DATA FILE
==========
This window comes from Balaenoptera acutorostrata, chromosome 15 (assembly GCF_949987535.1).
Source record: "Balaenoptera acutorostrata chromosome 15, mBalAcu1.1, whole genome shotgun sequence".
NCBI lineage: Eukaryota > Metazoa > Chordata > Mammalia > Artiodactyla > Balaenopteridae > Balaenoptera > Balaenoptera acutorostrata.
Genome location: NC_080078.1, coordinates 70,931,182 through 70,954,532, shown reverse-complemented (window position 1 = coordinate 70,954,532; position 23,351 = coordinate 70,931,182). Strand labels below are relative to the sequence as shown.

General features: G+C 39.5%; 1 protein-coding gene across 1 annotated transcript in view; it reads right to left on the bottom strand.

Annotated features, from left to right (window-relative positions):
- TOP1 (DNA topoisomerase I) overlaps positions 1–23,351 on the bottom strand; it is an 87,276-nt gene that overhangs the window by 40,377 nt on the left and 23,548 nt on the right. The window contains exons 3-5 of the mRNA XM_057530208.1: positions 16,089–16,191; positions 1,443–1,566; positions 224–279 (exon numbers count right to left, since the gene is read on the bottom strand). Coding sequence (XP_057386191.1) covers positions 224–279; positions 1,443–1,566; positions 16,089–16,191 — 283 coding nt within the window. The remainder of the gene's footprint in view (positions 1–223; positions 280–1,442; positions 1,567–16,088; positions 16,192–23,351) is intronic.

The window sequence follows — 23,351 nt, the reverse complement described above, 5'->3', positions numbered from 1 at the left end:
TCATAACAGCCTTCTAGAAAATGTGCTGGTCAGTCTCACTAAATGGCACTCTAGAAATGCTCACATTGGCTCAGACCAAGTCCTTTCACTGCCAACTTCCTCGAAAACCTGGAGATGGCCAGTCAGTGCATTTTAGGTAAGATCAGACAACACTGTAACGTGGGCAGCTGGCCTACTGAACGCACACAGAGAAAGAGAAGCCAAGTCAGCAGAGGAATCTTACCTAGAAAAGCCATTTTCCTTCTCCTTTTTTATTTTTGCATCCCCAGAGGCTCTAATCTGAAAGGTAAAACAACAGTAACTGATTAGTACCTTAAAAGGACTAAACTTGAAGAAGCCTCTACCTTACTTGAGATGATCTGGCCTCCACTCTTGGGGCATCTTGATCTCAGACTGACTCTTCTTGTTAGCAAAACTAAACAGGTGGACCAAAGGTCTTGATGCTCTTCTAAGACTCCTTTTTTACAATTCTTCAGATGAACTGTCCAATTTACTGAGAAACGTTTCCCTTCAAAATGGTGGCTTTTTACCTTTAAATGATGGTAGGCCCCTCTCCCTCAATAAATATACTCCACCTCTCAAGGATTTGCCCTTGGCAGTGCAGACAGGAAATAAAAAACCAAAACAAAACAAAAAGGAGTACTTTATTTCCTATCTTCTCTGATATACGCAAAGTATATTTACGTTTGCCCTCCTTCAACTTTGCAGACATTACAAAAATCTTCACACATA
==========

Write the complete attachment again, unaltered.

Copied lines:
This window comes from Balaenoptera acutorostrata, chromosome 15 (assembly GCF_949987535.1).
Source record: "Balaenoptera acutorostrata chromosome 15, mBalAcu1.1, whole genome shotgun sequence".
NCBI lineage: Eukaryota > Metazoa > Chordata > Mammalia > Artiodactyla > Balaenopteridae > Balaenoptera > Balaenoptera acutorostrata.
Genome location: NC_080078.1, coordinates 70,931,182 through 70,954,532, shown reverse-complemented (window position 1 = coordinate 70,954,532; position 23,351 = coordinate 70,931,182). Strand labels below are relative to the sequence as shown.

General features: G+C 39.5%; 1 protein-coding gene across 1 annotated transcript in view; it reads right to left on the bottom strand.

Annotated features, from left to right (window-relative positions):
- TOP1 (DNA topoisomerase I) overlaps positions 1–23,351 on the bottom strand; it is an 87,276-nt gene that overhangs the window by 40,377 nt on the left and 23,548 nt on the right. The window contains exons 3-5 of the mRNA XM_057530208.1: positions 16,089–16,191; positions 1,443–1,566; positions 224–279 (exon numbers count right to left, since the gene is read on the bottom strand). Coding sequence (XP_057386191.1) covers positions 224–279; positions 1,443–1,566; positions 16,089–16,191 — 283 coding nt within the window. The remainder of the gene's footprint in view (positions 1–223; positions 280–1,442; positions 1,567–16,088; positions 16,192–23,351) is intronic.

The window sequence follows — 23,351 nt, the reverse complement described above, 5'->3', positions numbered from 1 at the left end:
TCATAACAGCCTTCTAGAAAATGTGCTGGTCAGTCTCACTAAATGGCACTCTAGAAATGCTCACATTGGCTCAGACCAAGTCCTTTCACTGCCAACTTCCTCGAAAACCTGGAGATGGCCAGTCAGTGCATTTTAGGTAAGATCAGACAACACTGTAACGTGGGCAGCTGGCCTACTGAACGCACACAGAGAAAGAGAAGCCAAGTCAGCAGAGGAATCTTACCTAGAAAAGCCATTTTCCTTCTCCTTTTTTATTTTTGCATCCCCAGAGGCTCTAATCTGAAAGGTAAAACAACAGTAACTGATTAGTACCTTAAAAGGACTAAACTTGAAGAAGCCTCTACCTTACTTGAGATGATCTGGCCTCCACTCTTGGGGCATCTTGATCTCAGACTGACTCTTCTTGTTAGCAAAACTAAACAGGTGGACCAAAGGTCTTGATGCTCTTCTAAGACTCCTTTTTTACAATTCTTCAGATGAACTGTCCAATTTACTGAGAAACGTTTCCCTTCAAAATGGTGGCTTTTTACCTTTAAATGATGGTAGGCCCCTCTCCCTCAATAAATATACTCCACCTCTCAAGGATTTGCCCTTGGCAGTGCAGACAGGAAATAAAAAACCAAAACAAAACAAAAAGGAGTACTTTATTTCCTATCTTCTCTGATATACGCAAAGTATATTTACGTTTGCCCTCCTTCAACTTTGCAGACATTACAAAAATCTTCACACATA